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I have a community site which has around 10,000 listings at the moment. I am adopting a new url strategy something like


As part of strategy, I am implementing a site map. Google already has a good index of my site, but the URLs will change. I use a php framework which accesses the DB for each product listing.

I am concerned about the perfomance effects of supplying 10,000 new URLs to google, should I be?

A possible solution I'm looking at is rendering my php-outputted pages to static HTML pages. I already have this functionality elsewhere on the site. That way, google would index 10,000 html pages. The beauty of this system is that if a user arrives via google to that HTML page, as soon as they start navigating around the site, they jump straight back into the PHP version.

My problem with this method is that I would have to append .html onto my nice clean URLs...


Am I going about this the wrong way?

Edit 1: I want to cut down on PHP and MySQL overhead. Creating the HTML pages is just a method of caching in preparation of a load spike as the search engines crawl those pages. Are there better ways?

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4 Answers 4

Unless I'm missing something, I think you don't need to worry about it. I'm assuming that your list of product names doesn't change all that often -- on a scale of a day or so, not every second. The Google site-map should be read in a second or less, and the crawler isn't going to crawl you instantly after you update. I'd try it without any complications and measure the effect before you break your neck optimizing.

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product URL format won't change again. Product URL may change if the product name changes. –  ed209 Dec 8 '08 at 23:08

You shouldnt be worried about 10000 new links, but you might want to analyze your current google traffic, to see how fast google would crawl them. Caching is always a good idea (See: Memcache, or even generate static files?).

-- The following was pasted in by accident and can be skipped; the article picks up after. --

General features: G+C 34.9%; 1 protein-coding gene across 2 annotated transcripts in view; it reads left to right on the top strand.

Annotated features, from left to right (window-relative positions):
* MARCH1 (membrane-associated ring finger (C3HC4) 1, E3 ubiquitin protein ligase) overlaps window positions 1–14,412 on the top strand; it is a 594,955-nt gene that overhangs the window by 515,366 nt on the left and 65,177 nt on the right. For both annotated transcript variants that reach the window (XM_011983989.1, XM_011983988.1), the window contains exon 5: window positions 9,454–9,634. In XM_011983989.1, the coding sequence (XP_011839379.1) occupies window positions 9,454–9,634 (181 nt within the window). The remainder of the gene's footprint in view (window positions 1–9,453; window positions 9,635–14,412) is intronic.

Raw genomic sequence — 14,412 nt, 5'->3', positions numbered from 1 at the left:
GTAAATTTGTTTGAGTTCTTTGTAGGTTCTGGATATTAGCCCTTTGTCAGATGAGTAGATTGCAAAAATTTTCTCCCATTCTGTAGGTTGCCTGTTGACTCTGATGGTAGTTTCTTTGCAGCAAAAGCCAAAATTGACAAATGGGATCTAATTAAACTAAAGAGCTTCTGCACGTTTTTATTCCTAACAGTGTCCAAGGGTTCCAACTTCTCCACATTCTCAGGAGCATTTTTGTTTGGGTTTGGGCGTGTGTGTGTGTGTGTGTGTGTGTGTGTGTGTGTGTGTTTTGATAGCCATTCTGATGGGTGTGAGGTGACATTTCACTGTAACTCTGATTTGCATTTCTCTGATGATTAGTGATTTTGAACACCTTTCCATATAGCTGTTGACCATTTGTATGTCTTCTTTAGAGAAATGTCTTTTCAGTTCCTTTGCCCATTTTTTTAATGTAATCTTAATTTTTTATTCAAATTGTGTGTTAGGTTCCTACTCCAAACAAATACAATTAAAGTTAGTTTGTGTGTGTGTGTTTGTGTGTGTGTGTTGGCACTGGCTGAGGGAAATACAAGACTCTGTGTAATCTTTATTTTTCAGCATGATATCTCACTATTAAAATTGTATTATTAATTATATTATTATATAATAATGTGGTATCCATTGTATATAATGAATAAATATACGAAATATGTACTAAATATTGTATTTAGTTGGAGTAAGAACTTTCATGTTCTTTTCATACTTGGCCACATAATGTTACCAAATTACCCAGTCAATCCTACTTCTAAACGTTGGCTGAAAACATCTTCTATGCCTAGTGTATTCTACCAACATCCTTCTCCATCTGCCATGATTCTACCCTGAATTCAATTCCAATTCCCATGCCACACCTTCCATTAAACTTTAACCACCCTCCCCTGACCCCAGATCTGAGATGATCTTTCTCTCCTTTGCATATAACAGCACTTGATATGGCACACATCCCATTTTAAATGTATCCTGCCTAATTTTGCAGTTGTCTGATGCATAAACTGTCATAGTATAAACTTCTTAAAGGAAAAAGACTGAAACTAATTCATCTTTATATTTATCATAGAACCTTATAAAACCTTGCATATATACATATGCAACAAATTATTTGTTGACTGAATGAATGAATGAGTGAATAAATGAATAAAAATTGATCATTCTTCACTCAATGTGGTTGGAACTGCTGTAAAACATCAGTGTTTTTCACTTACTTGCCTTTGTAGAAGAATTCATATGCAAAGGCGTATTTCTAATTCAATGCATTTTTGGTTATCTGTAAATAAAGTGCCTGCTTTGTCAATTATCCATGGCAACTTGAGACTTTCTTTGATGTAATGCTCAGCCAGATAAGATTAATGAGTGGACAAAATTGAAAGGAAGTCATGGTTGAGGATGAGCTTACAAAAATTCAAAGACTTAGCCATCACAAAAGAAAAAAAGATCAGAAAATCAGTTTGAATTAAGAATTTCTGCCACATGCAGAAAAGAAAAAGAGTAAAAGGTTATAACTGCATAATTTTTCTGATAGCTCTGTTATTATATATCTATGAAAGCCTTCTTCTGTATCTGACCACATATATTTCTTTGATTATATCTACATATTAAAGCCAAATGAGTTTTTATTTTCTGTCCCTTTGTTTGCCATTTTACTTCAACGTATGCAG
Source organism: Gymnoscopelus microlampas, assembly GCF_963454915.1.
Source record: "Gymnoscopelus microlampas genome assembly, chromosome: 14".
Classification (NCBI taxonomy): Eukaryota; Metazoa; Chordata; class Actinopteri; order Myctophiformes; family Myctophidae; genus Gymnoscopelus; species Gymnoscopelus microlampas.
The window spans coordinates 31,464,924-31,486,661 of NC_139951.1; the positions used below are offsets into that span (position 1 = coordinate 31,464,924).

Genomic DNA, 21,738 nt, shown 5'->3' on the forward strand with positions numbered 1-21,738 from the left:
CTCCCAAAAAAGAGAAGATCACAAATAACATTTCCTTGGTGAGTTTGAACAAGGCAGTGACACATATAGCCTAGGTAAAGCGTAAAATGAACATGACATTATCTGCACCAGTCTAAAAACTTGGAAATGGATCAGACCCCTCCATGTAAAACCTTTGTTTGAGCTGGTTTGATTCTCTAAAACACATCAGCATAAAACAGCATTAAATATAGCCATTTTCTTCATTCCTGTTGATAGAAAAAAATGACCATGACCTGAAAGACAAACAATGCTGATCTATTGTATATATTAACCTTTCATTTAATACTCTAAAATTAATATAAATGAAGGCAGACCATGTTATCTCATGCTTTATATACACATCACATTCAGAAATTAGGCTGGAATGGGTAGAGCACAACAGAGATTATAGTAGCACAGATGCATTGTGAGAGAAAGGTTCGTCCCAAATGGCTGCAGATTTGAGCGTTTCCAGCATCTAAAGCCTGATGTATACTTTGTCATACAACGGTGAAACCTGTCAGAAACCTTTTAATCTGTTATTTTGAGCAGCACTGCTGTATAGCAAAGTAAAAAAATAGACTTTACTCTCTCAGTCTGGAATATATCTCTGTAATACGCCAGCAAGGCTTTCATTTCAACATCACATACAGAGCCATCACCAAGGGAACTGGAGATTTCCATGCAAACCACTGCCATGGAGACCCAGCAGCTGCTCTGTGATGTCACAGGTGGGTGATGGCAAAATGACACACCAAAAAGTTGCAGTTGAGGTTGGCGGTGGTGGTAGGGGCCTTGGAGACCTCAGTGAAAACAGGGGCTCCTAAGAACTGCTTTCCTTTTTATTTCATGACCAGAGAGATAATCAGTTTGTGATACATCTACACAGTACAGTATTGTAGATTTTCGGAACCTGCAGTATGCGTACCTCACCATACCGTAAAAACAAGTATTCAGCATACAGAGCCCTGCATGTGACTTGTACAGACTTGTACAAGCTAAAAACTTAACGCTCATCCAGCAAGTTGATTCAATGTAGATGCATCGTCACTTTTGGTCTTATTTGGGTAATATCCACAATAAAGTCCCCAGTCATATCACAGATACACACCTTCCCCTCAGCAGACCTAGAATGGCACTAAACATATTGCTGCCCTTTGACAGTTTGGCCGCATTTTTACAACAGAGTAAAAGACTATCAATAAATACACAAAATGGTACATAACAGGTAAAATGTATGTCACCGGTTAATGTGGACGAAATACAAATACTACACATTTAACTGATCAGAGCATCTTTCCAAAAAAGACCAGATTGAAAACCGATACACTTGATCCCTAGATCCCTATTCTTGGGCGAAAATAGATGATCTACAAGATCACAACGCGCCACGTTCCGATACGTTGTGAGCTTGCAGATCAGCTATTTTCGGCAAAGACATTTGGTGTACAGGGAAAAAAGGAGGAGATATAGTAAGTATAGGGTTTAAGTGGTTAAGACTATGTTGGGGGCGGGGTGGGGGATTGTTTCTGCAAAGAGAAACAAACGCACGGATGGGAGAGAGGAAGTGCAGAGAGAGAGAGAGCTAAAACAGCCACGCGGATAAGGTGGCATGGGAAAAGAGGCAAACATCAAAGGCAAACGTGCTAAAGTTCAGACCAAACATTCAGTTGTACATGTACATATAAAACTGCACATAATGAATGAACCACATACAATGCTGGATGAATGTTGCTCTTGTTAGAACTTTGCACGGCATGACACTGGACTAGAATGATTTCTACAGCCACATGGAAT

For example, i have currently about 5 requests / second from googlebot, which would mean google would crawl those 10,000 pages in a good half hour, but, consider this:

  1. Redirect all existing links to new locations

    By doing this, you assure that links already indexed by google and other search engines are almost immediatelly rewritten. Current google rank is migrated to the new link (additional links start with score 0).

  2. Google Analytics

    We have noticed that google uses Analytics data to crawl pages, that it usually wouldn't find with normal crawling (javascript redirects, logged in user content links). Chances are, google would pick up on your url change very quickly, but see 1).

  3. Sitemap

    The rule of thumb for the sitemap files in our case is only to keep them updated with the latest content. Keeping 10,000 links, or even all of your links in there is pretty pointless. How will you update this file?

It's a love & hate relationship with me and Google crawler theese days, since most used links by users are pretty well cached, but the thing google crawler crawls usually are not. This is the reason google causes 6x the load in 1/6th the requests.

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How will you update this file? cron job and the PHP framework (Seagull PHP) I use has sitemap functionality. –  ed209 Dec 8 '08 at 23:01

Not an answer to your main question.

You dont have to append .html. You can leave the URLs as they are. If you cant find a better way to redirect to the html file (which does not have ot have an .html suffix), you can output it via PHP with readfile.

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Thanks OIS. The main reason for the HTML approach was to have no php processing overhead on the server. Interesting approach though, I will keep it in mind. –  ed209 Dec 8 '08 at 22:57

I am concerned about the perfomance effects of supplying 10,000 new URLs to google, should I be?

Performance effects on Google's servers? I wouldn't worry about it.

Performance effects on your own servers? I also wouldn't worry about it. I doubt you'll get much more traffic than you used to, you'll just get it sent to different URLs.

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yes, performance on my server (I'm sure google could manage it!). I'm expecting an initail spike as the new pages are indexed - but you don't think this will happen? thanks :) –  ed209 Dec 8 '08 at 22:59
Your site is already getting crawled by Google, and is handling the load just fine. You shouldn't get any more traffic from Googlebot than you already do. –  Max Lybbert Dec 10 '08 at 20:07

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